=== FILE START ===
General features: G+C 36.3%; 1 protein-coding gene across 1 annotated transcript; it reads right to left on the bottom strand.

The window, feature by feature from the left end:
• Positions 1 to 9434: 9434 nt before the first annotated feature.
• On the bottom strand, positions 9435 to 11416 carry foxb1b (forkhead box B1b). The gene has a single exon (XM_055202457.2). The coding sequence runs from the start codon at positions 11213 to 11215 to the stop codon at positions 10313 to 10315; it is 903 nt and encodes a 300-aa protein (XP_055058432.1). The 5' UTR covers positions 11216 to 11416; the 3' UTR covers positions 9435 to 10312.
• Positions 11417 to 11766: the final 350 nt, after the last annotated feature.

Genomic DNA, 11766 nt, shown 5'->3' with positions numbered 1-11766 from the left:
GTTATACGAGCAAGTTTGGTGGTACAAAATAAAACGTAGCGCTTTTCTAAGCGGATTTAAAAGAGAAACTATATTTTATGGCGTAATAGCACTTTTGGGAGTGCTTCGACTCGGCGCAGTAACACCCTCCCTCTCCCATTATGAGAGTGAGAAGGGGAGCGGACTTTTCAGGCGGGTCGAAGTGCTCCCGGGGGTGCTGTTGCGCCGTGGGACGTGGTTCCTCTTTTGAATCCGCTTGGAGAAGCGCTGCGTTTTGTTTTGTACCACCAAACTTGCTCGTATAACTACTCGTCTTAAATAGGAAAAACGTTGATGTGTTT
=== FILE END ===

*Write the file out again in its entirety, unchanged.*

General features: G+C 36.3%; 1 protein-coding gene across 1 annotated transcript; it reads right to left on the bottom strand.

The window, feature by feature from the left end:
• Positions 1 to 9434: 9434 nt before the first annotated feature.
• On the bottom strand, positions 9435 to 11416 carry foxb1b (forkhead box B1b). The gene has a single exon (XM_055202457.2). The coding sequence runs from the start codon at positions 11213 to 11215 to the stop codon at positions 10313 to 10315; it is 903 nt and encodes a 300-aa protein (XP_055058432.1). The 5' UTR covers positions 11216 to 11416; the 3' UTR covers positions 9435 to 10312.
• Positions 11417 to 11766: the final 350 nt, after the last annotated feature.

Genomic DNA, 11766 nt, shown 5'->3' with positions numbered 1-11766 from the left:
GTTATACGAGCAAGTTTGGTGGTACAAAATAAAACGTAGCGCTTTTCTAAGCGGATTTAAAAGAGAAACTATATTTTATGGCGTAATAGCACTTTTGGGAGTGCTTCGACTCGGCGCAGTAACACCCTCCCTCTCCCATTATGAGAGTGAGAAGGGGAGCGGACTTTTCAGGCGGGTCGAAGTGCTCCCGGGGGTGCTGTTGCGCCGTGGGACGTGGTTCCTCTTTTGAATCCGCTTGGAGAAGCGCTGCGTTTTGTTTTGTACCACCAAACTTGCTCGTATAACTACTCGTCTTAAATAGGAAAAACGTTGATGTGTTT